Blair Gibbs - Canada Dispatch
This article by Blair Gibbs first appeared in Volteface magazine.
After legalisation plans were presented to Parliament, the last month has seen a surge of activity in the wider cannabis sector as investors, producers, consultants and campaigners rush to organise themselves and prepare for the new consumer market expected to come online later next year.
In every province the issue has been in the news, and the financial pages report daily on the latest manoeuvres of those seeking to profit from the nascent industry. The Cannabis Canada Forum in Ottawa gathered licensed producers to discuss the emerging market and the conference and expo organised by LIFT in Toronto attracted 15,000 delegates. The Toronto event catered to a growing contingent of corporate and industry interests in addition to the usual pot policy advocates.
A much-quoted Deloitte report projected that the market, including the wider services linked to cannabis production and sale, could be worth $22BN in 10 years. Unsurprisingly, the green rush is already underway with serious money supporting big capital investments in new facilities and in plans for production and distribution networks. The scale of this has not been documented yet but the media coverage implies the build-out of this industry is gathering pace, as does the emergence of mainstream players who just a few years ago would not have touched this sector.
One such example is the law firm Blakes, which held an industry event in Toronto on 2 May, in a clear sign that even mainstream corporate players are adjusting quickly to the imminent legalisation and seeking to carve out an advisory role for their clients. Expect the major accountancy and public affairs firms to be doing likewise. In a recent webinar, partners and advisors with Blakes explained how hedge funds and new ETFs are forming to capitalise on the investment opportunity, with demand emerging for major debt financing for financial institutions in the cannabis sector. Chuck Rifici discussed the gaps in the market for investors that his new venture, Cannabis Wheaton, is designed to plug, undertaking a major investment earlier round this month. Other folk are also seeing the opportunity – with everyone from politicians to former police chiefs moving into consultancy to advise on cannabis legalisation. The common assumption is that the industry will grow quickly, with municipalities and the private sector needing support to navigate it.
As the government gears up for legalisation, the Health Ministry announced a new streamlined process for applicants to become licensed producers for the existing medicinal cannabis scheme (ACMPR), clearly aiming to ease the burden so as to build production capacity before the recreational market comes online. There are currently 130,000 medicinal users in Canada buying from 45 federally licensed producers – and just 3% of applicants get licensed status – so the scope and need for expansion is obvious. Widespread scepticism remains however that there will be anything like enough supply to meet that demand in the first few years, even if many more producers are licensed in the next 18 months.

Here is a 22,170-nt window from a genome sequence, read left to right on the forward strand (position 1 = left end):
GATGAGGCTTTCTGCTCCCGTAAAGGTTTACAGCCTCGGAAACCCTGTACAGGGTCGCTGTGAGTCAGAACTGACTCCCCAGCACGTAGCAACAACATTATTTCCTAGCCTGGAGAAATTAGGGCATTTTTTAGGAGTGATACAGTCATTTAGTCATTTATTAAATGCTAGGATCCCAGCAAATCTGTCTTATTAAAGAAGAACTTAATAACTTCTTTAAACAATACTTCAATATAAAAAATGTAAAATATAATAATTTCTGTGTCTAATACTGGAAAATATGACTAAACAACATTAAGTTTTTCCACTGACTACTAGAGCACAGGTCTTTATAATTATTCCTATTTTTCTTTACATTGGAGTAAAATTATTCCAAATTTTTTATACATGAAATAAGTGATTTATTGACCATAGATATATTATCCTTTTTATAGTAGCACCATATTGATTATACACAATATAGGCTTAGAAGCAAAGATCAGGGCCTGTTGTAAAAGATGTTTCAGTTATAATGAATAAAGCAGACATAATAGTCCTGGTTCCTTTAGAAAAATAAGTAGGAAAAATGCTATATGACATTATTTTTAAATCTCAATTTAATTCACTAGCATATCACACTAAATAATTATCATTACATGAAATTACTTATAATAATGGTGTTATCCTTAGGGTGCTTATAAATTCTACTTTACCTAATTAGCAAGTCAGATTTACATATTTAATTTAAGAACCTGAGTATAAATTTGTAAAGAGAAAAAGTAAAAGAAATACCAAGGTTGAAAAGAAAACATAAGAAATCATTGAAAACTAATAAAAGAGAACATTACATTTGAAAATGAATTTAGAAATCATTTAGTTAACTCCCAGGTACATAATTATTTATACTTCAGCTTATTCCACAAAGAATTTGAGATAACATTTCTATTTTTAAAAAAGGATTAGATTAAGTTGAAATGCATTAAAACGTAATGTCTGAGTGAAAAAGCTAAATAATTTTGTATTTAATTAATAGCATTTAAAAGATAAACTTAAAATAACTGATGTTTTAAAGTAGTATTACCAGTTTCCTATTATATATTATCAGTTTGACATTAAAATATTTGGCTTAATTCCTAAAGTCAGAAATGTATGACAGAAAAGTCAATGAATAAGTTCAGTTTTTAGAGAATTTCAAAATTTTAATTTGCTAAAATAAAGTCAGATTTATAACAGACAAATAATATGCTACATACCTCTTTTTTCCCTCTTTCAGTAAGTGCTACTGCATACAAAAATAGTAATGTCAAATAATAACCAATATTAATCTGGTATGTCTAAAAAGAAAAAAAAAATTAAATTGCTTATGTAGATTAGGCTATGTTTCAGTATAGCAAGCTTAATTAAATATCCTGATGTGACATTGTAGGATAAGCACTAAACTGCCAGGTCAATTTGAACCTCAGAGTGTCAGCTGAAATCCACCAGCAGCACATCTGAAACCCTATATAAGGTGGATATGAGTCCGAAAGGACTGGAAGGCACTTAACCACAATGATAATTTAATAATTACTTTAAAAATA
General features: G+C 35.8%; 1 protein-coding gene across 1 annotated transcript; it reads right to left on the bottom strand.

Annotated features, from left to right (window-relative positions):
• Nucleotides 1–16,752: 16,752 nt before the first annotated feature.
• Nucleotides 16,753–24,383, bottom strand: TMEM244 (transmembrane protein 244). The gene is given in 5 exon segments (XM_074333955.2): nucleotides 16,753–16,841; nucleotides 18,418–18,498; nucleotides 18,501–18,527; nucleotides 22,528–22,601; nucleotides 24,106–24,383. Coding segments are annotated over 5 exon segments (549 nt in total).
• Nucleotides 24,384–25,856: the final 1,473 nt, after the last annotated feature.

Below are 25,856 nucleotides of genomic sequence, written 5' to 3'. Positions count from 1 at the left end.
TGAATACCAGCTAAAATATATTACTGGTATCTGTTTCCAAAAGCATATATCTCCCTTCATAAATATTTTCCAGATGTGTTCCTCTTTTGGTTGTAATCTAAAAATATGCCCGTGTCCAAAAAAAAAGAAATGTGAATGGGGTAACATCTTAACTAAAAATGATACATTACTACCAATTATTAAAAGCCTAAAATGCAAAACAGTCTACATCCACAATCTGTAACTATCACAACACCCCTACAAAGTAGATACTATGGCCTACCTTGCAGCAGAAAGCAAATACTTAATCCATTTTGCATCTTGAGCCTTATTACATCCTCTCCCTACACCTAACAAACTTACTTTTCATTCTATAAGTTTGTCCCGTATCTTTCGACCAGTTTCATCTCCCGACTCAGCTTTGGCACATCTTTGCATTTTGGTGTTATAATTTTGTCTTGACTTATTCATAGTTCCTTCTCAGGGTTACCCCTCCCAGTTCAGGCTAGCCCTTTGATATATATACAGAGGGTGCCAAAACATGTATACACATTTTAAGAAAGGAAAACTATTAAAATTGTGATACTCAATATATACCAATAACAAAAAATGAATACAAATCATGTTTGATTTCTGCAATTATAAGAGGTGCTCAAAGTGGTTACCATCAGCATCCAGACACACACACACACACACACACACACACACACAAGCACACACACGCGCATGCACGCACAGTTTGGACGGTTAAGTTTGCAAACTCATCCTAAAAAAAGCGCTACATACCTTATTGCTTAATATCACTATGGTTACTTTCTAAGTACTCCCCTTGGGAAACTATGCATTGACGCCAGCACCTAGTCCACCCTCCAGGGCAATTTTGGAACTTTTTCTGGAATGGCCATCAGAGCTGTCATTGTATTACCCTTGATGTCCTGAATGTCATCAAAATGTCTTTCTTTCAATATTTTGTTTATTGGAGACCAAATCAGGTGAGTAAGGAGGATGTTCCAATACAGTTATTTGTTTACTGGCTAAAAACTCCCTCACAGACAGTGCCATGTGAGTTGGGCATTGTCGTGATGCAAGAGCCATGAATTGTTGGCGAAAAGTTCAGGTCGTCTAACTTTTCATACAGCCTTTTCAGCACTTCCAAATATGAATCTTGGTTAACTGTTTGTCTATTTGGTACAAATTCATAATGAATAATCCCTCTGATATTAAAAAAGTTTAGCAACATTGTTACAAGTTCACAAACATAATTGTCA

Despite the buzz around prospects of big returns, there is a long way to go until investors can be assured of a return, especially as licensing is strictly controlled and the market will be highly competitive, struggling to cater for the expected demand initially. We know that the Canadian regime is going to be dependent on tight, top-down regulation around production, and those hungry, impatient investors are being reminded by experienced consultants that the government is not going to be endorsing a free-for-all. The application process for ACMPR is still strict and there are no short-cuts. Even under the recreational market, the Bill allows Ministers to turn down production licences for a host of reasons, including security clearance, or owners and investors needing a clear criminal history. They can also decline if Ministers deem an application not to be in the public interest.
This approach contrasts with the ongoing march of legalisation in the United States.
In California under their medicinal cannabis regime there is a 3-tier distribution system – like alcohol – but the forthcoming adult-use recreational market, endorsed by voters in a plebiscite last year, doesn’t require this, so is likely to be much more aggressive and commercialised than the Canadian model, attracting a lot of investment into a more lightly regulated jurisdiction with few limits on advertising and even more potential consumers.
Earlier in May, the Trudeau government passed into law changes designed to reduce harms associated with other illegal drugs. Amendments to the over-arching drugs act in Bill C-37 will make it easier for cities to establish ‘supervised consumption sites’, as Montreal is now doing, and are aimed at reducing overdoses and drug-induced deaths. This legislative drive came as the RCMP agreed to work with Chinese authorities to reduce the flow of fentanyl and other smuggled narcotics into Canada. The anticipated public health benefits of cannabis legalisation include a reduction in illicit drug use overall, and potentially a shift in consumer habits away from alcohol, though the scale of that shift is hard to gauge.
At the federal level, the political environment edged closer to a cannabis consensus with a narrow victory for Andrew Scheer in the long-running race to become the new Tory leader. As a social conservative but of a younger generation than Harper and clearly a pragmatist, Scheer has argued that legalization is probably irreversible, saying the party had to be “realistic” about reversing the Trudeau reforms once recreational cannabis was already legal.
That signal from the new leadership did not restrain Tory MPs, many of whom voiced criticism of the Government’s legalisation plans for a whole host of reasons – some widely ridiculed.
And as Parliament started considering the legalisation plans in Bill C-45, Ministers have led debate in the house and answered questions in committee. Some expect the parallel changes around impaired driving, contained in Bill C-46, to be less contentious and to become law more quickly. As second reading concludes and the bill moves into committee, next month’s dispatch will explore the current state of the legislation and likely amendments.